Changi Airport Controller Tower at Night.     Photo: Getty Images

The World's Best Airports

Singapore Changi Airport Takes Gold

Singapore's Changi Airport has a swimming pool, an on-site movie theater, trails, and a butterfly garden to entertain the kids during those especially stressful layovers. So it’s no surprise that for the second year in a row, Changi has been named the world's best airport.

The World Airport Awards are based on surveys conducted by Skytrax, an international travel research firm, which polled 12.85 million passengers across 110 nationalities about 395 airports worldwide, CNN reports.

Incheon International Airport in South Korea took second place, with its elaborate  “Korean Cultural Street” —a strip of buildings complete with traditional constructions such as a giwa (tiled roof) and jeongjas (pavilions).

Here's the complete top ten list:

  1. Singapore Changi Airport
  2. Incheon International Airport (South Korea)
  3. Munich Airport (Germany)
  4. Hong Kong International Airport
  5. Amsterdam Schiphol Airport
  6. Tokyo International Airport (Haneda)
  7. Beijing Capital International Airport
  8. Zurich Airport (Switzerland)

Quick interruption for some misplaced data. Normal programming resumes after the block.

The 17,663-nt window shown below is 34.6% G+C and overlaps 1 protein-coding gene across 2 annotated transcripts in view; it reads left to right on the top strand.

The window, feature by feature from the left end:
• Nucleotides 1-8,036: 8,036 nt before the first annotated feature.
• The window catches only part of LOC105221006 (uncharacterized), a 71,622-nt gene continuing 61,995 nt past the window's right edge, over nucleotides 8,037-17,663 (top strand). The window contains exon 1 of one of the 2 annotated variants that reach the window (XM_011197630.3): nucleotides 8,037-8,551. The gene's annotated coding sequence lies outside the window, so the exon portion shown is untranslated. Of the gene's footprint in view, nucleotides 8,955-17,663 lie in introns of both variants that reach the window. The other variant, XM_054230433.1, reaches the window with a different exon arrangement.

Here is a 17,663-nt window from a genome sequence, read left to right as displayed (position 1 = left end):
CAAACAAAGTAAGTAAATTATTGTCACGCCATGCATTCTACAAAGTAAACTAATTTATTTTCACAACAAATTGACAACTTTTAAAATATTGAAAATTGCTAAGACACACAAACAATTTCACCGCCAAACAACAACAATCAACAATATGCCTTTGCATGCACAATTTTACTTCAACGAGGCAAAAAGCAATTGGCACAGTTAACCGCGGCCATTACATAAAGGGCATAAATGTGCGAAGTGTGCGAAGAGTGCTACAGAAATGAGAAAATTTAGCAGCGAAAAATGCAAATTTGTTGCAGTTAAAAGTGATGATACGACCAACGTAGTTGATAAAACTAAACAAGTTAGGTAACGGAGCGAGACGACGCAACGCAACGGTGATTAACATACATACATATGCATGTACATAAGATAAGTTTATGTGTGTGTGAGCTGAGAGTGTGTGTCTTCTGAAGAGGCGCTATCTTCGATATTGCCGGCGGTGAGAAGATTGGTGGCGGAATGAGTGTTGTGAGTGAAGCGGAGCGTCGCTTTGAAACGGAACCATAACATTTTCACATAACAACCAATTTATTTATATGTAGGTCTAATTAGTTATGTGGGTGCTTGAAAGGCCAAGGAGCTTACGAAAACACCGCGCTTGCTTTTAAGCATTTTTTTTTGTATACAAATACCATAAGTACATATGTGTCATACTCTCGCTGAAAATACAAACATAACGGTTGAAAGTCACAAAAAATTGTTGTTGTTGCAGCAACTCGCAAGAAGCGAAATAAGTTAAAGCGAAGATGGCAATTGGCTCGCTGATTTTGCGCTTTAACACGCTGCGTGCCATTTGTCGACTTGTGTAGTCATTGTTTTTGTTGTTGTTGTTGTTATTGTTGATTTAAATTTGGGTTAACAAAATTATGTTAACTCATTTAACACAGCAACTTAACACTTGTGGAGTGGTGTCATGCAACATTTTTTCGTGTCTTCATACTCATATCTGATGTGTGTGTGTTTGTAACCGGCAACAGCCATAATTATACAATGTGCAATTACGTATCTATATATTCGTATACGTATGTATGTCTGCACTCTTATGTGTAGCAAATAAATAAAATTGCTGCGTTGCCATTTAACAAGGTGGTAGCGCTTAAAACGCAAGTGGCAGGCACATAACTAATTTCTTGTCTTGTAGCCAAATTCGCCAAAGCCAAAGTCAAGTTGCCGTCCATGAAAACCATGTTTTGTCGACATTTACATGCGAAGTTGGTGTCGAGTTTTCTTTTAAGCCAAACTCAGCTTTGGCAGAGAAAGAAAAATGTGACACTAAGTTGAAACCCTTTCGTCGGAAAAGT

9. Vancouver International Airport (Canada)
  10. London Heathrow Airport (England)
Looking for an American airport? Consider San Francisco International's Terminal 3, which Outside named Best Airport in our 2014 Travel Awards


Mudslide dog rescue OutsideOnline News

Buddy, the chocolate lab, was rescued and returned to his family after surviving in the debris.     Photo: Stephanie Slein/YouTube

WATCH: Family Dog Rescued in Mudslide

Pup survives in the rubble

When the Kuntz family returned to their home in Oso, Washington, after Saturday's mudslide, they feared the worst for their beloved dog, Buddy. But in one of the few positive twists of the Pacific Northwest disaster, Buddy, a chocolate Labrador retriever, survived the slide and was successfully rescued and returned to his family. 

"We were looking through all the rubble, and we heard the dog whining," explained Quinton Kuntz. "I just broke down crying, really happy that my dog was alright."

The Kuntz family had gone to a baseball game the day of the slide and left Buddy and their cat, who is still missing, at home. They returned to find their house crushed and some 150 feet away from its base. Linda McPherson, an aunt in the Kuntz family, lived next door and, sadly, was killed in the slide.